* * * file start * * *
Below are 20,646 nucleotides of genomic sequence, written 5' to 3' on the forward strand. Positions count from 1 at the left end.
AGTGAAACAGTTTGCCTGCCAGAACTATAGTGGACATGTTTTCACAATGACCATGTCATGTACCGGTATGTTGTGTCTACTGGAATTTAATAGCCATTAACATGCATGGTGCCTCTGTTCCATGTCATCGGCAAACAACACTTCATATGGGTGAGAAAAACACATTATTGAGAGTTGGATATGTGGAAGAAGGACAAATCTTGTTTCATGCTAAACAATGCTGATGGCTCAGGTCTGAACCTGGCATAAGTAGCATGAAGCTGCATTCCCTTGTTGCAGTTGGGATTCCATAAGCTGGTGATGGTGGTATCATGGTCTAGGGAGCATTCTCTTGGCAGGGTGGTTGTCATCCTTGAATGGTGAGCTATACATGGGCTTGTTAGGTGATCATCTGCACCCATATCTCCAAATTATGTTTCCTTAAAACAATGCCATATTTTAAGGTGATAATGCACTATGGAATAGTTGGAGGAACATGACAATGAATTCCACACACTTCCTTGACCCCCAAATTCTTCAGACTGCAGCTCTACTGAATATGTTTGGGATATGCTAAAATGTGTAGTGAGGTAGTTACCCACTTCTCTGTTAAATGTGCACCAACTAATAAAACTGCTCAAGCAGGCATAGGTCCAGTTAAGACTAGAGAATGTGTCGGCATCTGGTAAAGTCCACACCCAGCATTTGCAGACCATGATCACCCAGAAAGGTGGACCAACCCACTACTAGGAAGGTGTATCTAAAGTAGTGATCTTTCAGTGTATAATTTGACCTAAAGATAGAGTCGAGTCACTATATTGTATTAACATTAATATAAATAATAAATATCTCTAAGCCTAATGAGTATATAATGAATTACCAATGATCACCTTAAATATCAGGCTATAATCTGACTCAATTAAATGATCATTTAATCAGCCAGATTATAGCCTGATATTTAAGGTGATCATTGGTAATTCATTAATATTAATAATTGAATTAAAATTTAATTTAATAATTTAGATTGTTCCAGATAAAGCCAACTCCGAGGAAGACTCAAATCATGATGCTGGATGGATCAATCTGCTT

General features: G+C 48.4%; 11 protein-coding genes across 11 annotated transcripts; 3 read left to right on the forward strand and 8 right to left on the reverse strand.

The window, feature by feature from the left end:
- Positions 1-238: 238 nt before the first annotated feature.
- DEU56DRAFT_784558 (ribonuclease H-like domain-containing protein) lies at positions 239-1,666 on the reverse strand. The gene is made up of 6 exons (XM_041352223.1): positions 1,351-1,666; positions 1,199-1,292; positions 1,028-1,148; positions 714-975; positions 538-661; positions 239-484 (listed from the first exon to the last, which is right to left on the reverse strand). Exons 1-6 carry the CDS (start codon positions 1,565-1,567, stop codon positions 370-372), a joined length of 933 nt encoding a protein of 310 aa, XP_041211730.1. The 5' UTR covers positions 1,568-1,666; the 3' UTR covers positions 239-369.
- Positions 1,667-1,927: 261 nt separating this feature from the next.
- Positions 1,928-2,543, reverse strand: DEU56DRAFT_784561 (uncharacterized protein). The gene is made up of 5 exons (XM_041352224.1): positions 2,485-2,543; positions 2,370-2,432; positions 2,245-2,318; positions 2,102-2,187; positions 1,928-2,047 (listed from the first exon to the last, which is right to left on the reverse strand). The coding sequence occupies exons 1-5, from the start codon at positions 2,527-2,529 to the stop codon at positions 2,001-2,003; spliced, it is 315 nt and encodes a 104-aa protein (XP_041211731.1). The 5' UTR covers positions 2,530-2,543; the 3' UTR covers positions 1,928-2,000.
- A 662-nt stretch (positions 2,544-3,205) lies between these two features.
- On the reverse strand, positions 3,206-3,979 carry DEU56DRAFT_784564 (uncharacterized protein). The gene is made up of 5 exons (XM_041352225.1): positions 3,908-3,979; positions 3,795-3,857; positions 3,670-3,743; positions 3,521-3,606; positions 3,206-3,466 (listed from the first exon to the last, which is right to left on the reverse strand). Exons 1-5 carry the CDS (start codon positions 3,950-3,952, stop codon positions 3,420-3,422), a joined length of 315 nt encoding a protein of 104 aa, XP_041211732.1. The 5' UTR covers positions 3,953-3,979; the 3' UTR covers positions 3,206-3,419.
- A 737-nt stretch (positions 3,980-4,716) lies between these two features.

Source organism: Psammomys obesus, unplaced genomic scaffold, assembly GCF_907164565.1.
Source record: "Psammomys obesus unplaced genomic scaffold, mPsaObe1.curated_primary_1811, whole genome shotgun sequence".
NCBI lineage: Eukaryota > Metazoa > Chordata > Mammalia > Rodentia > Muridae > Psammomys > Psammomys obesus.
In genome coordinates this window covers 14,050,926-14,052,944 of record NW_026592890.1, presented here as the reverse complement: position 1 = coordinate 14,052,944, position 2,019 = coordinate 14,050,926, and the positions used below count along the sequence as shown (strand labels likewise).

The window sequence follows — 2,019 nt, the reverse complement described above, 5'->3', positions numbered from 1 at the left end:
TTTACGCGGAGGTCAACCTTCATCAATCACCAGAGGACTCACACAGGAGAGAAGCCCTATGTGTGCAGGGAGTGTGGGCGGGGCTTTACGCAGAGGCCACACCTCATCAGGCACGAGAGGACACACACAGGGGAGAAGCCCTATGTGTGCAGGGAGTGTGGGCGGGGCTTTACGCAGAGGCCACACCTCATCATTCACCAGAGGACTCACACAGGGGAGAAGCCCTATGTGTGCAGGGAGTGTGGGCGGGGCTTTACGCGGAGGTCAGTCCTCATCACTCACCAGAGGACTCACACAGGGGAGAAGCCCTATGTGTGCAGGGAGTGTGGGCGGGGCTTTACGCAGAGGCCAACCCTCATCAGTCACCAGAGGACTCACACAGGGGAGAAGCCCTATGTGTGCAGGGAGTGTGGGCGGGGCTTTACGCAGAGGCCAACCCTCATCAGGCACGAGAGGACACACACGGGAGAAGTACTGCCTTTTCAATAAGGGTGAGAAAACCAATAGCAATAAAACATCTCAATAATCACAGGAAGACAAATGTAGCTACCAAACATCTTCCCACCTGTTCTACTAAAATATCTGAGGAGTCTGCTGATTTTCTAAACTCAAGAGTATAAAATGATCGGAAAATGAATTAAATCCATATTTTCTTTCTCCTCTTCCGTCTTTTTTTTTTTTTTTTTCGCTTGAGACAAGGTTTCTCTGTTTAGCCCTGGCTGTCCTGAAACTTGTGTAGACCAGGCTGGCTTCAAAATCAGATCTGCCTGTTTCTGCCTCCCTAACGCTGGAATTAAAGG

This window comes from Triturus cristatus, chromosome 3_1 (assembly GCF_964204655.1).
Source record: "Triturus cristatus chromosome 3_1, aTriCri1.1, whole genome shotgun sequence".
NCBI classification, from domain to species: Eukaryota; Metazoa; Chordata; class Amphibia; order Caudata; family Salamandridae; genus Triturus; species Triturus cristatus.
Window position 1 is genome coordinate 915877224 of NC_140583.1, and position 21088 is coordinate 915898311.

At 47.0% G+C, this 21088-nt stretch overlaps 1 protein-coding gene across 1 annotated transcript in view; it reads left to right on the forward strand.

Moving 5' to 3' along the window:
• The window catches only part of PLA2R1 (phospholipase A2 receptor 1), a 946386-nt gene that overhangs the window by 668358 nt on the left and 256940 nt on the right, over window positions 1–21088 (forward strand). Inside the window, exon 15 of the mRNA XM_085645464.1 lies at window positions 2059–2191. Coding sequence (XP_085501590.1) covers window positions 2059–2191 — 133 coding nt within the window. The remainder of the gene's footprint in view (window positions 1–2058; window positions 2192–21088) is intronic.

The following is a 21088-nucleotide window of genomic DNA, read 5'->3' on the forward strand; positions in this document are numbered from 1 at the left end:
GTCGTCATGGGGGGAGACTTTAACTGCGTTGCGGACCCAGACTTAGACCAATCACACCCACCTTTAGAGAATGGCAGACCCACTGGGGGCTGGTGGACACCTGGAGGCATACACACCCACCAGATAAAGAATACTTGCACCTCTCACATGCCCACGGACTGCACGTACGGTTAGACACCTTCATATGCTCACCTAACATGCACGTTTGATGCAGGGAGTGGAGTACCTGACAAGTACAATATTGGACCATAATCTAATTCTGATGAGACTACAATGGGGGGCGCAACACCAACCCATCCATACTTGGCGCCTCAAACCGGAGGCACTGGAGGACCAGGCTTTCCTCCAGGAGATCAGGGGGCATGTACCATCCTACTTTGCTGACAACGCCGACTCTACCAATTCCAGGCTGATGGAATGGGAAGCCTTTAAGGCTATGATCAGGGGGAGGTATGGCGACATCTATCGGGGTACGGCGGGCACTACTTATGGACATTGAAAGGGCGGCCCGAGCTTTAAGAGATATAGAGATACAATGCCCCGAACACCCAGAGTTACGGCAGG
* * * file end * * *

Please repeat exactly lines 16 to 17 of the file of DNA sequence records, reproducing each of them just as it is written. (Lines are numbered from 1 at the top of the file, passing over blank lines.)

The window sequence follows — 2,019 nt, the reverse complement described above, 5'->3', positions numbered from 1 at the left end:
TTTACGCGGAGGTCAACCTTCATCAATCACCAGAGGACTCACACAGGAGAGAAGCCCTATGTGTGCAGGGAGTGTGGGCGGGGCTTTACGCAGAGGCCACACCTCATCAGGCACGAGAGGACACACACAGGGGAGAAGCCCTATGTGTGCAGGGAGTGTGGGCGGGGCTTTACGCAGAGGCCACACCTCATCATTCACCAGAGGACTCACACAGGGGAGAAGCCCTATGTGTGCAGGGAGTGTGGGCGGGGCTTTACGCGGAGGTCAGTCCTCATCACTCACCAGAGGACTCACACAGGGGAGAAGCCCTATGTGTGCAGGGAGTGTGGGCGGGGCTTTACGCAGAGGCCAACCCTCATCAGTCACCAGAGGACTCACACAGGGGAGAAGCCCTATGTGTGCAGGGAGTGTGGGCGGGGCTTTACGCAGAGGCCAACCCTCATCAGGCACGAGAGGACACACACGGGAGAAGTACTGCCTTTTCAATAAGGGTGAGAAAACCAATAGCAATAAAACATCTCAATAATCACAGGAAGACAAATGTAGCTACCAAACATCTTCCCACCTGTTCTACTAAAATATCTGAGGAGTCTGCTGATTTTCTAAACTCAAGAGTATAAAATGATCGGAAAATGAATTAAATCCATATTTTCTTTCTCCTCTTCCGTCTTTTTTTTTTTTTTTTTCGCTTGAGACAAGGTTTCTCTGTTTAGCCCTGGCTGTCCTGAAACTTGTGTAGACCAGGCTGGCTTCAAAATCAGATCTGCCTGTTTCTGCCTCCCTAACGCTGGAATTAAAGG